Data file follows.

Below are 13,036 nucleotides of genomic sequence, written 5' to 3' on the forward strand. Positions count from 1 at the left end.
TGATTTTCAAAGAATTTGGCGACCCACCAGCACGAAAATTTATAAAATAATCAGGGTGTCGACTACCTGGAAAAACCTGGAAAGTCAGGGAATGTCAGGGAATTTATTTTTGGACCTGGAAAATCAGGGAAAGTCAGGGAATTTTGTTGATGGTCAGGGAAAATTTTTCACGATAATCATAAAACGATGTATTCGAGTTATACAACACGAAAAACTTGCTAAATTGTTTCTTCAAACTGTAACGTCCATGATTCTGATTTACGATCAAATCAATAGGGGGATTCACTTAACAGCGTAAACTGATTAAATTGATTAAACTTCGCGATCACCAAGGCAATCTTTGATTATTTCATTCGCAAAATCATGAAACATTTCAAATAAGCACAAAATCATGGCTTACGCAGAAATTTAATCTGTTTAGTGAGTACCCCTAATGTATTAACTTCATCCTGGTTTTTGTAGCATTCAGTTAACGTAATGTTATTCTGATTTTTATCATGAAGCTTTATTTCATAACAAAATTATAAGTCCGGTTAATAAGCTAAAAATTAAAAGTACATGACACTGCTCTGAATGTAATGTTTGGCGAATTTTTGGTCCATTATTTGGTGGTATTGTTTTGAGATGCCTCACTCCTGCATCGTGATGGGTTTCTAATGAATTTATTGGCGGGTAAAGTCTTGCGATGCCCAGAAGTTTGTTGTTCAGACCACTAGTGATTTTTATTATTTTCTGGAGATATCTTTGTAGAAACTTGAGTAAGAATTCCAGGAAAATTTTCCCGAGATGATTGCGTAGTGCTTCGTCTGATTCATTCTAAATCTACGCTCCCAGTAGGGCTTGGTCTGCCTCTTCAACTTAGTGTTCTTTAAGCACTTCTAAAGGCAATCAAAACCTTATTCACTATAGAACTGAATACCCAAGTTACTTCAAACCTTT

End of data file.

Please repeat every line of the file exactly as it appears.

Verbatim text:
Below are 13,036 nucleotides of genomic sequence, written 5' to 3' on the forward strand. Positions count from 1 at the left end.
TGATTTTCAAAGAATTTGGCGACCCACCAGCACGAAAATTTATAAAATAATCAGGGTGTCGACTACCTGGAAAAACCTGGAAAGTCAGGGAATGTCAGGGAATTTATTTTTGGACCTGGAAAATCAGGGAAAGTCAGGGAATTTTGTTGATGGTCAGGGAAAATTTTTCACGATAATCATAAAACGATGTATTCGAGTTATACAACACGAAAAACTTGCTAAATTGTTTCTTCAAACTGTAACGTCCATGATTCTGATTTACGATCAAATCAATAGGGGGATTCACTTAACAGCGTAAACTGATTAAATTGATTAAACTTCGCGATCACCAAGGCAATCTTTGATTATTTCATTCGCAAAATCATGAAACATTTCAAATAAGCACAAAATCATGGCTTACGCAGAAATTTAATCTGTTTAGTGAGTACCCCTAATGTATTAACTTCATCCTGGTTTTTGTAGCATTCAGTTAACGTAATGTTATTCTGATTTTTATCATGAAGCTTTATTTCATAACAAAATTATAAGTCCGGTTAATAAGCTAAAAATTAAAAGTACATGACACTGCTCTGAATGTAATGTTTGGCGAATTTTTGGTCCATTATTTGGTGGTATTGTTTTGAGATGCCTCACTCCTGCATCGTGATGGGTTTCTAATGAATTTATTGGCGGGTAAAGTCTTGCGATGCCCAGAAGTTTGTTGTTCAGACCACTAGTGATTTTTATTATTTTCTGGAGATATCTTTGTAGAAACTTGAGTAAGAATTCCAGGAAAATTTTCCCGAGATGATTGCGTAGTGCTTCGTCTGATTCATTCTAAATCTACGCTCCCAGTAGGGCTTGGTCTGCCTCTTCAACTTAGTGTTCTTTAAGCACTTCTAAAGGCAATCAAAACCTTATTCACTATAGAACTGAATACCCAAGTTACTTCAAACCTTT